The route makes a turn on Crosby Ravensworth Fell and from now on is aligned on Kirkby Thore. It carries the name "Wicker Street" here.

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lidar map

Crossing the B6261 - looking north

The road is walkable north of the B6261 and there is easy parking.

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B6261

3D Lidar Image - passing Ewe Close Romano-British Settlement

This is the crucial bit of evidence that the road continued on its alignment to Kirkby Thore. Ross's route to Brougham is little more than hedgerows and there is no supporting Lidar evidence for its existence.

Interestingly, the Roman road actually bends around the Ewe Close settlement. Presumably this means they were contemporary.

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3D lidar

Lidar Image and Route map

Heading for Kirkby Thore and it is easy to understand why Ross could not find it as the evidence is very intermittant.....but definite.

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Lidar map

Oblique Lidar Image - Crossing the River Lyvennet

The course of the agger of the road is probably at its clearest since Ewe Close.

It crosses the River Lyvennet just before King's Meaburn.

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Lyvennet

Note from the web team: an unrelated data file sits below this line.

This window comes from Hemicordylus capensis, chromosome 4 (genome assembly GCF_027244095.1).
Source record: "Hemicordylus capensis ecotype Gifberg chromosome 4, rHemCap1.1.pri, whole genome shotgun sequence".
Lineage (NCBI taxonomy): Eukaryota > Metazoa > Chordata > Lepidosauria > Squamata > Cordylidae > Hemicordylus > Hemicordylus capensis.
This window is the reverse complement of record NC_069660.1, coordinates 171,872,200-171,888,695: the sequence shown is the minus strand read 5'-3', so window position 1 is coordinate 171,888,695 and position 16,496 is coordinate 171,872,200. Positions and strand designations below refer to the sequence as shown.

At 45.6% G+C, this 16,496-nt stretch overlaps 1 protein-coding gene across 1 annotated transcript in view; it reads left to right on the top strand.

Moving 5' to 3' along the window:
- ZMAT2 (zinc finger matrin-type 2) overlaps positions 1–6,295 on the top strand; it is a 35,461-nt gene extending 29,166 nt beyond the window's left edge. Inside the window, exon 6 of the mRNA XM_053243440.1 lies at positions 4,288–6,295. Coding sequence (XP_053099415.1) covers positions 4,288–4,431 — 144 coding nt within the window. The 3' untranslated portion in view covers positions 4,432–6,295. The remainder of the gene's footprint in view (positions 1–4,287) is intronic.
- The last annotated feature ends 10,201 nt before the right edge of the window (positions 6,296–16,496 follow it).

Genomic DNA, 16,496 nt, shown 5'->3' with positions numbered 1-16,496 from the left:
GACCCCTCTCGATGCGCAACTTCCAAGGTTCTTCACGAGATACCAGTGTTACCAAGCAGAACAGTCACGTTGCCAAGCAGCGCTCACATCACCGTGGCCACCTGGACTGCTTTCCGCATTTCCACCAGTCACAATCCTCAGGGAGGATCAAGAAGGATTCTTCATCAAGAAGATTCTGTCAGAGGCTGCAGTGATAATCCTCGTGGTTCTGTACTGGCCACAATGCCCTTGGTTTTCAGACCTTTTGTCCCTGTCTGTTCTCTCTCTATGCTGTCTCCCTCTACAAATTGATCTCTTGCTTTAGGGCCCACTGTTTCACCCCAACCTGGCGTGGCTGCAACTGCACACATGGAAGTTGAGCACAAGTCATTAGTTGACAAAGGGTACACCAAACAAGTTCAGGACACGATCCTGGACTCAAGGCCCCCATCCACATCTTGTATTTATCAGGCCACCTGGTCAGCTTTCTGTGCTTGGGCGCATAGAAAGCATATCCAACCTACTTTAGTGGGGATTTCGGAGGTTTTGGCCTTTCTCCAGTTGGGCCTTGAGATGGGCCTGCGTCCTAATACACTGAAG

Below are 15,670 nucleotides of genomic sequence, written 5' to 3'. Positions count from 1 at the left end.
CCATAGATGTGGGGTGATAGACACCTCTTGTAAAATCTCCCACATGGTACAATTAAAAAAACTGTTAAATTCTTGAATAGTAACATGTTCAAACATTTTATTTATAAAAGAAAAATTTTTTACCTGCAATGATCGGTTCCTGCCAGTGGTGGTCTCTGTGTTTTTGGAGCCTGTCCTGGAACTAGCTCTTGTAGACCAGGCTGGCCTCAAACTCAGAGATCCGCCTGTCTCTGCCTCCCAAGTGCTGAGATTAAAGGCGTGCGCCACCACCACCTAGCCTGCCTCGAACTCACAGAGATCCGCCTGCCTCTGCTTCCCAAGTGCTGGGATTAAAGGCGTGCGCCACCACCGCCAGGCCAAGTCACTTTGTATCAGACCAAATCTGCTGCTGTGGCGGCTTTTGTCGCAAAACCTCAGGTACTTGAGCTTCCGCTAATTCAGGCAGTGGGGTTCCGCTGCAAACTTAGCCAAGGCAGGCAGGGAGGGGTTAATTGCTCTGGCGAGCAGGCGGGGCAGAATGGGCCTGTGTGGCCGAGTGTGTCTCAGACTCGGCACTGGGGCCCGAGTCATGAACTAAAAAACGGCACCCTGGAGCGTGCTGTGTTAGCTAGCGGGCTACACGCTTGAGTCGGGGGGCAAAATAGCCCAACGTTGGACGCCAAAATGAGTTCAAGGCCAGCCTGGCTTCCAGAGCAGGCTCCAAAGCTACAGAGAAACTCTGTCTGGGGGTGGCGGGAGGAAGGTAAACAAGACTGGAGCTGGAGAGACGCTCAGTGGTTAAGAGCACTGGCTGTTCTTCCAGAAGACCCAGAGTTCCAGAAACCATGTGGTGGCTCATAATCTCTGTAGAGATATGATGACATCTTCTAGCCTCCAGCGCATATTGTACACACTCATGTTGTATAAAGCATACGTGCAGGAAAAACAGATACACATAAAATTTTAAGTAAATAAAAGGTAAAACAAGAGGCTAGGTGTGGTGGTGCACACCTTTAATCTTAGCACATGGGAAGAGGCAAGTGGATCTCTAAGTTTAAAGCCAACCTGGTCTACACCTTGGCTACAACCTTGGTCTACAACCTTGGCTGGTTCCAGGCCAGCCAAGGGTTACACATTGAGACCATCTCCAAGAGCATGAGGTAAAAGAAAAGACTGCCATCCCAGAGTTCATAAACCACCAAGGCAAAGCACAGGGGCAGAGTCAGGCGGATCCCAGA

Ascent from the River Lyvennet

The road has survived here as a slight cutting into the side sloping ground as it comes up from crossing the River Lyvennet down by the trees.

 

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lyvennet

Approaching King's meaburn

The Roman road is to the right of the modern farm track here but merges at the bottom of the hill and follows the track to the farm. It is perhaps just visible in the colour of the grass. A Google Earth aerial image also shows it faintly here.

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kingsmeaburn

Lidar Image and Route map

Makes a slight detour to negotiate the Lyvennet.

The Lyvennet Valley is one of Cumbria's hidden gems.

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lidar map

Oblique Lidar Image - Crossing the River Eden

This is the last visible trace of the road. It is only a trace too being very faint but is certain as those features all line up and point directly to the fort.

 

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Eden Crossing

Lidar Image and Route map

The Lidar coverage resumes approaching the fort but across the Eden flood plain all evidence has been washed away. We can be pretty confident though in joining up the clues and proposing a straight alignment.

The Stainmore Roman road and this road would have shared a route into the fort, probably close to the modern village road.

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lidar map

The alignment of this road could imply that it was part of a through route continuing along the Maiden Way to Alston and Carvoran.


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Last update June 2019

© David Ratledge